- The Washington Times - Friday, July 29, 2005

Take comfort, Nationals fans. The team is not standing still during its freefall out of first place in the National League East.

They are taking action.

On Thursday, the Nationals issued the following statement: “The Washington Nationals continue to adjust music and public address levels throughout the seating bowl at RFK Stadium. The club has received comments citing both the intensity and the lack of volume of its sound system in certain areas of the stadium although fans differ in their volume perceptions and preferences, the Nationals organization is committed to creating a friendly and enjoyable environment for all guests. To this end, the club will continue its efforts in attempting to strike a pleasant balance for its fans.”

Great. They are working on what fans hear. The problem is what fans are seeing. If this bizarre losing stretch continues, they may have to pass out blindfolds when the Nationals come home on Tuesday to play the Dodgers.

Everything is new ground for baseball fans in Washington this year — both the good and the bad times. Not that there were no interested baseball fans here before, but let’s face it. If you rooted for an out-of-town team, the team was just that [-] out of sight and probably often out of mind. There may be passionate Cubs, Yankees and Red Sox fans here. But it is not the same as walking into a local bar and asking if the Nationals won or lost. The distance decreases the passion.

This is why certain bars in various cities become identified as places where a Red Sox fan or Mets fan can find others like them so they can find someone to share their passion. When it is the hometown team, the person sitting next to you is often someone who shares that passion.

And as far as Orioles fans in Washington, the distance diminished the level of intensity. The hometown team becomes part of your identity, often the only connection to the community, in the growing isolation that we live in today. Plus, if you have been an Orioles fan, the last seven years must have numbed any feelings other than disdain.

So after the surprising first half ride the Nationals took everyone on as a first-place club, exceeding all reasonable expectations, people are not sure how to react to the collapse of late. There is anger, frustration and all the typical reactions that come with being a fan.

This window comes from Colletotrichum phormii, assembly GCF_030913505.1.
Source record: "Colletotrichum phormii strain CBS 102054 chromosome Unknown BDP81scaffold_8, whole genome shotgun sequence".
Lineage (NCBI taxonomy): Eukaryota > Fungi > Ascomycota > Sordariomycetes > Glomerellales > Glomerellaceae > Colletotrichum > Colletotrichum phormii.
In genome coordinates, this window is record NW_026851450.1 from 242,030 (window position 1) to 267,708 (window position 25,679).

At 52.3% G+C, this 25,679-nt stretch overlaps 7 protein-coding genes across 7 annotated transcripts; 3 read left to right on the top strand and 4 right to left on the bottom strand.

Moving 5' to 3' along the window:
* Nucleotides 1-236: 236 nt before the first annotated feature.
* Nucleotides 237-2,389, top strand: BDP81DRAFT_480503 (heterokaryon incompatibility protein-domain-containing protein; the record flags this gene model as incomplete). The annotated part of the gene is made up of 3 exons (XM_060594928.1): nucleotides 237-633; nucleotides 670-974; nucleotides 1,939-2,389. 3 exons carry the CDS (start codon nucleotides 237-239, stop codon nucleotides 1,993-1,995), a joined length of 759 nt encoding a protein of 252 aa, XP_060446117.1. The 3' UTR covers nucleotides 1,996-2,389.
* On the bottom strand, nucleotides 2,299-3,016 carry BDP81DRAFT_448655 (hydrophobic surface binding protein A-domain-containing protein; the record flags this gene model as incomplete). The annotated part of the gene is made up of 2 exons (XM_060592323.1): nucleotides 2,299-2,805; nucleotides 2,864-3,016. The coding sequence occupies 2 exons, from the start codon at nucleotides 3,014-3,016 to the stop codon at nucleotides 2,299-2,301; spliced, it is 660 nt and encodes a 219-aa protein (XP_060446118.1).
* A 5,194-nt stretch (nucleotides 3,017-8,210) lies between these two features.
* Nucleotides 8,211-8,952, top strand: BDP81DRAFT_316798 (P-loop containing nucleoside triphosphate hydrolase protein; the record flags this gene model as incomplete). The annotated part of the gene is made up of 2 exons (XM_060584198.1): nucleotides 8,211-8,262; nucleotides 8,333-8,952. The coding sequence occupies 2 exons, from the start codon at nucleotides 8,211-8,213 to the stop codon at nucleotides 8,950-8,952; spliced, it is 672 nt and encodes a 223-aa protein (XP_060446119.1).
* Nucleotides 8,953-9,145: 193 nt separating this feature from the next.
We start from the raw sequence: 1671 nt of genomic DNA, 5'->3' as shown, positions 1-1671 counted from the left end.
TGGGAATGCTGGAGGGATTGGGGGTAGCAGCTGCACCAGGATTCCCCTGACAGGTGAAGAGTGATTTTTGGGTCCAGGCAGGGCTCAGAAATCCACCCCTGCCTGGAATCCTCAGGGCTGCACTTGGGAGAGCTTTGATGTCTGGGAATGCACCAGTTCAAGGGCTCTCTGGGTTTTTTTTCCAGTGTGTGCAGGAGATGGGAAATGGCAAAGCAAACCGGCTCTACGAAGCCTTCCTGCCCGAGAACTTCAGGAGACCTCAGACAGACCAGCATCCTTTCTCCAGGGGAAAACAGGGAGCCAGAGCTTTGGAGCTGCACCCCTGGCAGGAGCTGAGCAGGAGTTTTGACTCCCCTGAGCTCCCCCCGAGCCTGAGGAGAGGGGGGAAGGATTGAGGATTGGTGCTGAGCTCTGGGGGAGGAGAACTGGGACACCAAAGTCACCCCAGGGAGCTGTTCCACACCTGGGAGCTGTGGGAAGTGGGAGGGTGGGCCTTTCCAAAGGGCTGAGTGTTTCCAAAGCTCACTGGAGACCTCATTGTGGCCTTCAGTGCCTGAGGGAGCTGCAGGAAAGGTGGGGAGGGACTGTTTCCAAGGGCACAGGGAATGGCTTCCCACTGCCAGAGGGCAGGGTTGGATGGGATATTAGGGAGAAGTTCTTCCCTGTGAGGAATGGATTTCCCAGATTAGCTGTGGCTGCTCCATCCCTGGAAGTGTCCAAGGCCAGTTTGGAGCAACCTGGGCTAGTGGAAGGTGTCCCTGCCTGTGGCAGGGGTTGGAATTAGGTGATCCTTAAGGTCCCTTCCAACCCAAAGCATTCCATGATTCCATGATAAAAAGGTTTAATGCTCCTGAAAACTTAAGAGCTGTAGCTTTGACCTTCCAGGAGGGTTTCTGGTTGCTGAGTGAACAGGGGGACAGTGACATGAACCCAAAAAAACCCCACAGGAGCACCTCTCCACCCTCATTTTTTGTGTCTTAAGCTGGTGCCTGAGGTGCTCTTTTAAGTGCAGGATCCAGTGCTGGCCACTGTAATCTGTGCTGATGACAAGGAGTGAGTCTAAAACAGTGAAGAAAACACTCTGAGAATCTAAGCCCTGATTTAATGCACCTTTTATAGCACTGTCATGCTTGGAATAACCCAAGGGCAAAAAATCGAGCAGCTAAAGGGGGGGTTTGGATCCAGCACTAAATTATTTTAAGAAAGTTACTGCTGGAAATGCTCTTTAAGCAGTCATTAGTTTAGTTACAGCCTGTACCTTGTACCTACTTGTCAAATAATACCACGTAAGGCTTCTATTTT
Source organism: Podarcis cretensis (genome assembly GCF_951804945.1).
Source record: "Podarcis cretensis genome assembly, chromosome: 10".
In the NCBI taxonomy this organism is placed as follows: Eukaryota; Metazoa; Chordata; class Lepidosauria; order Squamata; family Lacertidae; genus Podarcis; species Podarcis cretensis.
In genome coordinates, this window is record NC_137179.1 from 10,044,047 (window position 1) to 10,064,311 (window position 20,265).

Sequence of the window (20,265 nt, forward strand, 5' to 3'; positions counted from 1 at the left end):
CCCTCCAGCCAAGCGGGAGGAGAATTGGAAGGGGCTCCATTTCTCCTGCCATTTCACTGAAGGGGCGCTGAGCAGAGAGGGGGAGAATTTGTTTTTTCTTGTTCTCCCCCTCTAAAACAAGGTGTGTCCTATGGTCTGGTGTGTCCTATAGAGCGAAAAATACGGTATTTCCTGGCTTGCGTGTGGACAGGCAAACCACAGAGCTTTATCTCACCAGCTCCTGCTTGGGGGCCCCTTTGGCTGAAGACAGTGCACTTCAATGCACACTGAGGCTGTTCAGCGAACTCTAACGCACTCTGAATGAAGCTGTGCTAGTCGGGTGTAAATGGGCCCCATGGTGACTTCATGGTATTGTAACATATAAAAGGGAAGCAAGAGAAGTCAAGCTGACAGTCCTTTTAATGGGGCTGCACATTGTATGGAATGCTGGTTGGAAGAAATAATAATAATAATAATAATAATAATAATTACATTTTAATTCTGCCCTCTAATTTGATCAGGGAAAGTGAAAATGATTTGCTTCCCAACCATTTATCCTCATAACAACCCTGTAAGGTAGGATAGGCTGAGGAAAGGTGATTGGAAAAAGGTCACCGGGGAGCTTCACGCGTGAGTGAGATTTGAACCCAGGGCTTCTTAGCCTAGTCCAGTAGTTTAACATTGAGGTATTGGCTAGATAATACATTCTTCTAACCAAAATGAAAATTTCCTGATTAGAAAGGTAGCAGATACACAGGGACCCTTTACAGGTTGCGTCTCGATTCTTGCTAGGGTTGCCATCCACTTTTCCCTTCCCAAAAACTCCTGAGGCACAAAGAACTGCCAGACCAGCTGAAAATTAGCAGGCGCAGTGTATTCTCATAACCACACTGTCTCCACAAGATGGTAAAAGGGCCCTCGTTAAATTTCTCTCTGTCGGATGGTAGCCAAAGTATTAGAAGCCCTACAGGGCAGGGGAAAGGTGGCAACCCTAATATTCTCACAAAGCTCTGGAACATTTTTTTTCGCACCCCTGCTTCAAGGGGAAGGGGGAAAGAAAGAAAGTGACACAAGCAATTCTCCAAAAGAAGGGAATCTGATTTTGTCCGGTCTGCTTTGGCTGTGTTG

But there also is this pleasant aura that has persisted the entire season that probably produces feelings of guilt when anger and frustration surface. After all, there is major league baseball in Washington, and good or bad it’s better than the vacuum that existed here for 33 seasons. Like Mama said, the next best thing to playing and winning is playing and losing.

An examination of this team before the season would have left reasonable people to believe, in such a competitive division, that this was a 75-win team — an eight-game improvement over the previous season in Montreal. That would have been a noteworthy accomplishment. To have gotten off to such an exciting start was a gift, and if they manage to stay in competition for the division title or a wild card spot, then it will be Christmas.

If you are angry, though, about the way the Nationals are playing and you are not sure where to direct it (other than at Cristian Guzman), here is where things seemed to go wrong — July 6 at RFK.

That was the night when they let a midget Sony robot throw out the first pitch.

If you were there that night and witnessed the cheesy moment when QRIO, the robot that the company’s Web site says “embodies Sony’s dreams,” something just didn’t feel right. It may be a cliche, but it sure felt like bad karma.

Since July 6, the Nationals have gone 4-15 going into last night’s game against the Marlins.

If the team really wants to do something about the sights and sounds at RFK Stadium, what it needs to do is bring QRIO back to the ballpark for an official ceremony that should include the starting lineup with bats ready to perform an exorcism.

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